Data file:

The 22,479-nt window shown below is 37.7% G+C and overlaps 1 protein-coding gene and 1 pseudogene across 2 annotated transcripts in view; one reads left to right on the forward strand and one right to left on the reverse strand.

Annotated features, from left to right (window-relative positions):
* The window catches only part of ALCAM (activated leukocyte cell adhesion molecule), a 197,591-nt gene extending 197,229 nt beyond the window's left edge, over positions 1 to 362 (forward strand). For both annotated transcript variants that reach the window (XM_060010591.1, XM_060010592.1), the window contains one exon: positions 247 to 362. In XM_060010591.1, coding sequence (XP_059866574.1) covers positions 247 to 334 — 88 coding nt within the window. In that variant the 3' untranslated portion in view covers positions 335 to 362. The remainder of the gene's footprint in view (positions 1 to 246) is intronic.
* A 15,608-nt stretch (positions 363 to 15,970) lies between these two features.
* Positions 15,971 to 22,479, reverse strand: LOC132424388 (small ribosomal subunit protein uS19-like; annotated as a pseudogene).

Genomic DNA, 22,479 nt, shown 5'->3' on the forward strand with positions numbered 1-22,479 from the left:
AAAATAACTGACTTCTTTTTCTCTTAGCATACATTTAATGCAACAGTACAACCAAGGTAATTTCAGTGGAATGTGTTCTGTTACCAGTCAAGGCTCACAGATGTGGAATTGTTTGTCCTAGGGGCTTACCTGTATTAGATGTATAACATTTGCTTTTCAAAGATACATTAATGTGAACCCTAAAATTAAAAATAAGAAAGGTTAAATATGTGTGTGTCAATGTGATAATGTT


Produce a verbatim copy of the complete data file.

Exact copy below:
The 22,479-nt window shown below is 37.7% G+C and overlaps 1 protein-coding gene and 1 pseudogene across 2 annotated transcripts in view; one reads left to right on the forward strand and one right to left on the reverse strand.

Annotated features, from left to right (window-relative positions):
* The window catches only part of ALCAM (activated leukocyte cell adhesion molecule), a 197,591-nt gene extending 197,229 nt beyond the window's left edge, over positions 1 to 362 (forward strand). For both annotated transcript variants that reach the window (XM_060010591.1, XM_060010592.1), the window contains one exon: positions 247 to 362. In XM_060010591.1, coding sequence (XP_059866574.1) covers positions 247 to 334 — 88 coding nt within the window. In that variant the 3' untranslated portion in view covers positions 335 to 362. The remainder of the gene's footprint in view (positions 1 to 246) is intronic.
* A 15,608-nt stretch (positions 363 to 15,970) lies between these two features.
* Positions 15,971 to 22,479, reverse strand: LOC132424388 (small ribosomal subunit protein uS19-like; annotated as a pseudogene).

Genomic DNA, 22,479 nt, shown 5'->3' on the forward strand with positions numbered 1-22,479 from the left:
AAAATAACTGACTTCTTTTTCTCTTAGCATACATTTAATGCAACAGTACAACCAAGGTAATTTCAGTGGAATGTGTTCTGTTACCAGTCAAGGCTCACAGATGTGGAATTGTTTGTCCTAGGGGCTTACCTGTATTAGATGTATAACATTTGCTTTTCAAAGATACATTAATGTGAACCCTAAAATTAAAAATAAGAAAGGTTAAATATGTGTGTGTCAATGTGATAATGTT